Photo by ISC Images & Archives via Getty Images

Flashback: 1997 Pepsi 400 at Daytona when John Andretti won for Cale Yarborough

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Twenty years ago, Jeff Gordon won his first Daytona 500.

You knew that already. Or you’ve been reminded recently thanks to regular airings of the abridged broadcast on Fox Sports 1 or the network’s (really good) documentary about the race.

John Andretti, driving Cale Yarborough’s No. 98 Ford,  was Yarborough’s first and only NASCAR Cup Series victory as a car owner. (Photo by ISC Archives via Getty Images)

However, do you remember what happened 20 years ago this week?

An Andretti won at Daytona.

Thirty years after Mario Andretti won his only Daytona 500, his nephew John Andretti put his name in the history books by winning the 1997 Firecr … I mean, the Pepsi … wait, the Coke Zero 400 powered by Coca-Cola.

You know what I mean.

On July 5, 1997, the 34-year-old Andretti won his first Cup race, what was then the Pepsi 400.

That weekend Will Smith and Tommy Lee Jones were exterminating  space bugs in theaters in Men in Black. In music, the top song was “I’ll Be Missing You” by Puff Daddy … I mean P. Diddy. No, it’s Sean Combs. Yeah, that’s it.

You know what I mean.

When ESPN began its broadcast of the race, Andretti was third on the grid. He was next to Gordon and behind the Richard Childress Racing front row of Mike Skinner and Dale Earnhardt. The latter was in the midst of his first winless season since 1981.

To get the audience up to speed, ESPN featured a series of four musical montages to recap the season to date.

The songs of choice are in included in the below Spotify playlist.

In none of the storylines set up by those montages was Andretti’s name mentioned.

He drove the No. 98 RCA Ford owned by Cale Yarborough, who himself won at Daytona nine times in his racing career. Andretti was in his fourth full year of Cup racing and was three years removed from being the first driver to compete in the Indianapolis 500 and Coke 600 in the same day.

As the field came to the green, Andretti was 27th in the points and had only one top-10 finish through 15 races, a fourth-place finish at Talladega.

By Lap 3, Andretti was in the lead after having led only 20 laps the whole season – 19 at Talladega and one at Pocono.

On Lap 12, announcer Bob Jenkins made first mention of Andretti seeking his first Cup win. The son of Mario Andretti’s twin brother, Aldo, John Andretti made his first NASCAR start in October 1993 at North Wilkesboro Speedway driving for Tex Powell.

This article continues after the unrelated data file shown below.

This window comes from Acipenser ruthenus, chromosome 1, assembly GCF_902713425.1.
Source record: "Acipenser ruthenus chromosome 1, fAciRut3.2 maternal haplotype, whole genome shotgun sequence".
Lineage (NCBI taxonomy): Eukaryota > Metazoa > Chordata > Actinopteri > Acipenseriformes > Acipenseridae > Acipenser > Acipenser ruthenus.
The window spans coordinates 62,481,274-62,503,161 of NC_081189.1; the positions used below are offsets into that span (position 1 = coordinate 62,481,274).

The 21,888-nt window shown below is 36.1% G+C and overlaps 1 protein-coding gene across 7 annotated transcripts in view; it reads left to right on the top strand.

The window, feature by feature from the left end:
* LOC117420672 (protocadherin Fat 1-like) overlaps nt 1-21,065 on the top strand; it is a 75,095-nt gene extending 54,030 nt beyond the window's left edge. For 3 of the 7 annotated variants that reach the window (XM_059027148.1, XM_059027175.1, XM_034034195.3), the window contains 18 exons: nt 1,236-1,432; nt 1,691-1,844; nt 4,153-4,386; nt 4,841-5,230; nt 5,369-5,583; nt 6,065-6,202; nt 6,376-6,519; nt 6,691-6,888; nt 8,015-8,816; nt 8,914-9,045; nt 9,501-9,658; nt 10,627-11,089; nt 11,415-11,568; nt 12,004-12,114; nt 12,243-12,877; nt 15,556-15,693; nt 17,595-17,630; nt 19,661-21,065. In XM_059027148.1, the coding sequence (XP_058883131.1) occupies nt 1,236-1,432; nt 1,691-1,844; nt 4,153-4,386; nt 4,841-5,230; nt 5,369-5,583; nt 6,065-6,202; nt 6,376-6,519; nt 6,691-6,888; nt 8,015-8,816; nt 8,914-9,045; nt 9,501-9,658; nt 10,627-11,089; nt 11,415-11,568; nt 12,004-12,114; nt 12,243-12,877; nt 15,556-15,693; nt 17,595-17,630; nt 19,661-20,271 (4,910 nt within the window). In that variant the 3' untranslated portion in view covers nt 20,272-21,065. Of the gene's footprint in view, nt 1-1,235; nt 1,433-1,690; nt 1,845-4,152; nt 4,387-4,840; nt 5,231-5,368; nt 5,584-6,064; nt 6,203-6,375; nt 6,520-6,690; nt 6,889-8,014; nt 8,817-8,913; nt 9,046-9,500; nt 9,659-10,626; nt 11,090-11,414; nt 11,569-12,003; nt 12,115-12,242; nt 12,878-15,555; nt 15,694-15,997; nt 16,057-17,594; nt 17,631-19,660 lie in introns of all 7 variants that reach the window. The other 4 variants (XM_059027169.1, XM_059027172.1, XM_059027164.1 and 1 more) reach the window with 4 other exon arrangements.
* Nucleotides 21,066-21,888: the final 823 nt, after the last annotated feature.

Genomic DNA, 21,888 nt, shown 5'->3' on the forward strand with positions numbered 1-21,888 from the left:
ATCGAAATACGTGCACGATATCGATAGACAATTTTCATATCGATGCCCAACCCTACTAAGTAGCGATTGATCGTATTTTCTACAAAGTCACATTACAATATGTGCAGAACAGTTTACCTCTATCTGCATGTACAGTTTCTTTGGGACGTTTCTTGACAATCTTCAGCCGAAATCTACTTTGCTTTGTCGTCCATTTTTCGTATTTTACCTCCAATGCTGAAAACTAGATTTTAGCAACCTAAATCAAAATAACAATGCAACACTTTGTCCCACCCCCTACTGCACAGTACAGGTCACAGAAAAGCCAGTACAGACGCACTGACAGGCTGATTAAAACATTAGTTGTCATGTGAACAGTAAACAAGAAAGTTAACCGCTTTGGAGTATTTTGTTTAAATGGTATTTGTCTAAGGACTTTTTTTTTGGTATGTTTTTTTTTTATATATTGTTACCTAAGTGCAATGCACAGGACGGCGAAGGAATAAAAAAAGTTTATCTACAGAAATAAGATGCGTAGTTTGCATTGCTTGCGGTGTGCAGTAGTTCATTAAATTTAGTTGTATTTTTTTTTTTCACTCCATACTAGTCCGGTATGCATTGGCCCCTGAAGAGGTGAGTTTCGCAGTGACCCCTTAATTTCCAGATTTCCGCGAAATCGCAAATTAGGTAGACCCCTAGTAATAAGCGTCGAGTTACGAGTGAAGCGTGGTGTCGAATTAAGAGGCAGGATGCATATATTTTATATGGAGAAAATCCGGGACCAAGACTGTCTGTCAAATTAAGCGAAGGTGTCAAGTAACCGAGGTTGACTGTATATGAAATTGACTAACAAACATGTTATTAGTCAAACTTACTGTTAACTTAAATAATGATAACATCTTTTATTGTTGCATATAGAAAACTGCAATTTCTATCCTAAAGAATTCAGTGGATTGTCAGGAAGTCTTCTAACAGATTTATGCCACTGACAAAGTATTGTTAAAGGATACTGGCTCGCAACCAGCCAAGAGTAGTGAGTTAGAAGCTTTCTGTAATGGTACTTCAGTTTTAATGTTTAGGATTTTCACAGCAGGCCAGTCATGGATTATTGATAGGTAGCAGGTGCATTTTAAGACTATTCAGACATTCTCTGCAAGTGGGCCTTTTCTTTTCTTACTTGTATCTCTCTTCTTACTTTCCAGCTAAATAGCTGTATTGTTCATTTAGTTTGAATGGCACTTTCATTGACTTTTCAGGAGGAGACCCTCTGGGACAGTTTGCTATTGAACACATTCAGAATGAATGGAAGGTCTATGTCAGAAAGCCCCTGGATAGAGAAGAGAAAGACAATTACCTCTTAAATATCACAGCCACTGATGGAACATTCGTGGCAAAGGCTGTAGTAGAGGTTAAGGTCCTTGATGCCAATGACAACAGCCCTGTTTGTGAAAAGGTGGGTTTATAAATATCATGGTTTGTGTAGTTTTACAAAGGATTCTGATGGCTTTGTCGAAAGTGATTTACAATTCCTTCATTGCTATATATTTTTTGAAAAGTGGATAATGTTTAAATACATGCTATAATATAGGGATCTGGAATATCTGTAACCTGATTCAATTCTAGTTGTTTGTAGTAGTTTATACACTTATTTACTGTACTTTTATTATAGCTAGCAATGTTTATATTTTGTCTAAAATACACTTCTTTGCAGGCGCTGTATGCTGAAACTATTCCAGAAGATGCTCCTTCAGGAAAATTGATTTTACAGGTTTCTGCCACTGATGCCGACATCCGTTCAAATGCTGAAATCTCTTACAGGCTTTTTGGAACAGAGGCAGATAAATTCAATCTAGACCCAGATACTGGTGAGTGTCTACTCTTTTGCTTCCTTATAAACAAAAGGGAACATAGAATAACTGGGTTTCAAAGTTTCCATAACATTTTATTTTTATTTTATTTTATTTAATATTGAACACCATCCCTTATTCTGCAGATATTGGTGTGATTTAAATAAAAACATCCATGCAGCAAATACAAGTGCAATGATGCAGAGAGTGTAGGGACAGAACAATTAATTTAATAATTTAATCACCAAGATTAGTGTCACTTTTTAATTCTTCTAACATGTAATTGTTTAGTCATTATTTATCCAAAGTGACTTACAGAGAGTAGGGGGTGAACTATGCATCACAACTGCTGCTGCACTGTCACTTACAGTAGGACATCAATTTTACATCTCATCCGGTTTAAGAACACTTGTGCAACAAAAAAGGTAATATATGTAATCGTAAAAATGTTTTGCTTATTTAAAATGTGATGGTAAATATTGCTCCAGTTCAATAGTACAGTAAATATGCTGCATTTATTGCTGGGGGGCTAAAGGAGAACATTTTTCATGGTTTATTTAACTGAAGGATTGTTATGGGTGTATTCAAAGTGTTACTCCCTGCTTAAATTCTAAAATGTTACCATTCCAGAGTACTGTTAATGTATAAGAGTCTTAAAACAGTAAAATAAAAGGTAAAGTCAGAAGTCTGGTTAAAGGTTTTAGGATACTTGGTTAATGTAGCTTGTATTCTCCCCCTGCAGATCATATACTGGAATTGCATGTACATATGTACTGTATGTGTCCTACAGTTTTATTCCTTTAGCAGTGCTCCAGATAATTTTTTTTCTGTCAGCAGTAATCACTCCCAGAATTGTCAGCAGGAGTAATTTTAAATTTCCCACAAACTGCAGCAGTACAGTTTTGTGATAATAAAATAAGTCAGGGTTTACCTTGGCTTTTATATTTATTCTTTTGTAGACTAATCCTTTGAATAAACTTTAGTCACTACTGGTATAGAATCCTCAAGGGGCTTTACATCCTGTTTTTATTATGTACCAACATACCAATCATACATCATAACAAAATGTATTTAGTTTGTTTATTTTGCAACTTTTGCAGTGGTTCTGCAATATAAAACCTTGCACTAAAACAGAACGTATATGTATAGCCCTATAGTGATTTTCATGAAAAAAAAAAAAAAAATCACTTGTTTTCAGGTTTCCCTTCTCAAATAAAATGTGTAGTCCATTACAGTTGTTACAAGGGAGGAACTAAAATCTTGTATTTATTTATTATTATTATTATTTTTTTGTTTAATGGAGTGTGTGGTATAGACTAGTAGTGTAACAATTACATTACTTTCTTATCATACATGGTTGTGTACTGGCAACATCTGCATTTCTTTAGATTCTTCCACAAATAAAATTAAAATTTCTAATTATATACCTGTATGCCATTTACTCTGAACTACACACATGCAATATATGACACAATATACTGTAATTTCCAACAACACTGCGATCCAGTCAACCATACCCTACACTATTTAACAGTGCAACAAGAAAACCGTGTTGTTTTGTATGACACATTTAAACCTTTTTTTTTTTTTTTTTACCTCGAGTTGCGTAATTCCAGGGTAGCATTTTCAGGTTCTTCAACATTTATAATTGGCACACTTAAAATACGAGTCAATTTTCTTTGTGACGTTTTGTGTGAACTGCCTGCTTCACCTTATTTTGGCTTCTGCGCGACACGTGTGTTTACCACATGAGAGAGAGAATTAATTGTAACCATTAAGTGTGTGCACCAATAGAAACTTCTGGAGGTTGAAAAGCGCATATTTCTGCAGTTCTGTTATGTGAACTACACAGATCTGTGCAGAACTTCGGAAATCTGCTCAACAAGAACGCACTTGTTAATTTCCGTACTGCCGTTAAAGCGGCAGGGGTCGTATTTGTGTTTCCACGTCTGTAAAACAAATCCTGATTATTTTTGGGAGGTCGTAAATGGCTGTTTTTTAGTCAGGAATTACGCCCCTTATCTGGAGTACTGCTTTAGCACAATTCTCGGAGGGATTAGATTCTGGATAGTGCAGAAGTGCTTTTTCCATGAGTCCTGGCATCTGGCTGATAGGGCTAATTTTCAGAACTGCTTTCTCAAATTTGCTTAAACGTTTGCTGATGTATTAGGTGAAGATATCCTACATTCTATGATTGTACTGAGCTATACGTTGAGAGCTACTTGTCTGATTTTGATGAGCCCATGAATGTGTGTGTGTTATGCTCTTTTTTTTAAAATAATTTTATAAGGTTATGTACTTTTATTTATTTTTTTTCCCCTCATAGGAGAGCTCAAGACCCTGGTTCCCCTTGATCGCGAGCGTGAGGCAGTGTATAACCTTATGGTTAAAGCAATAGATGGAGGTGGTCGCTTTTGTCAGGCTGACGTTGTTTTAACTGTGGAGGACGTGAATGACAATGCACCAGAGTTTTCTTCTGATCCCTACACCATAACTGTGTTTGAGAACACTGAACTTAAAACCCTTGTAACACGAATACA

By July 1997, the cousin to Michael Andretti had only earned four top fives in 109 starts.

Here’s an observation on restrictor-plate racing in the mid-1990s – it was better.

This isn’t intended to be a typical “the racing then was better” statement.

In the years since tandem drafting was banned, restrictor-plate racing has largely become a large pack of cars where moves must be cherry picked at the right time and nothing can change for laps on end.

But in 1997, 10 years into the plate era, the field wasn’t bunched together, almost held against its will. While still close in proximity, drivers had room to maneuver in a slightly strung out snake, with no clearly defined lines. A driver could make something happen more easily without the risk of starting the “Big One.”

Instead of keeping your eyes on the screen waiting for chaos to break out, you were left waiting to see who made a push toward the front.

And when something bad did happen, chances were half the field wasn’t taken out … probably.

This was the case on Lap 33, when Jimmy Spencer got turned on the backstretch and only Chad Little and Mike Skinner were caught in it.

It resulted in the first pit stops of the day and a near scare for Andretti as he left the pits and Gordon nearly took him out at the pit exit.

He restarted second behind Bill Elliott and had the lead back by the time the field got to Turn 4.

Andretti’s previous career best for laps led was 41 in the 1995 Southern 500. In this race, he led 80 of the first 89 laps.

All the videos in the post are from a YouTube video that is the raw satellite feed from the ESPN broadcast, which means you don’t see the commercials.

During a commercial break with 95 laps to go, pit reporter Dr. Jerry Punch radioed to the booth the following as Andretti led Ward Burton and Ken Schrader:

“Hey guys, I don’t know if you can get a shot of him, but Cale Yarborough is on top of the RCA truck in the garage and he’s so excited. He’s taking on the radio, he’s driving the race car. He’s cracking the guys up in the pit. He’s saying, ‘John, John, go help the 3, help that 4, help that 3, help that 4.’ They’re just dying. They said he’s jumping up and down on top of the truck.”

ESPN never got a shot of him.

Yarborough had reason to be excited. A 83-time Cup winner as a driver, Yarborough was a car owner from 1987 – when he drove for himself – to 1999. He fielded cars for Dale Jarrett, Dick Trickle, Derrike Cope and Jeremy Mayfield. Andretti replaced Mayfield with eight races left in the 1996 season.

In 371 races, Andretti’s win would be the only visit to victory lane for Yarborough as an owner.

“And I was just as happy walking in there as I was when I was driving in there,” Yarborough said.

With 43 laps to go, Andretti pulled off a maneuver that would be declared illegal in today’s NASCAR. Going down the backstretch, Andretti dove his No. 98 Ford down below the dotted white line to get by Rusty Wallace into fifth.

This was similar to the move Gordon made on Bill Elliott six months earlier on the frontstretch that eventually led to him winning the Daytona 500.

Speaking of Gordon.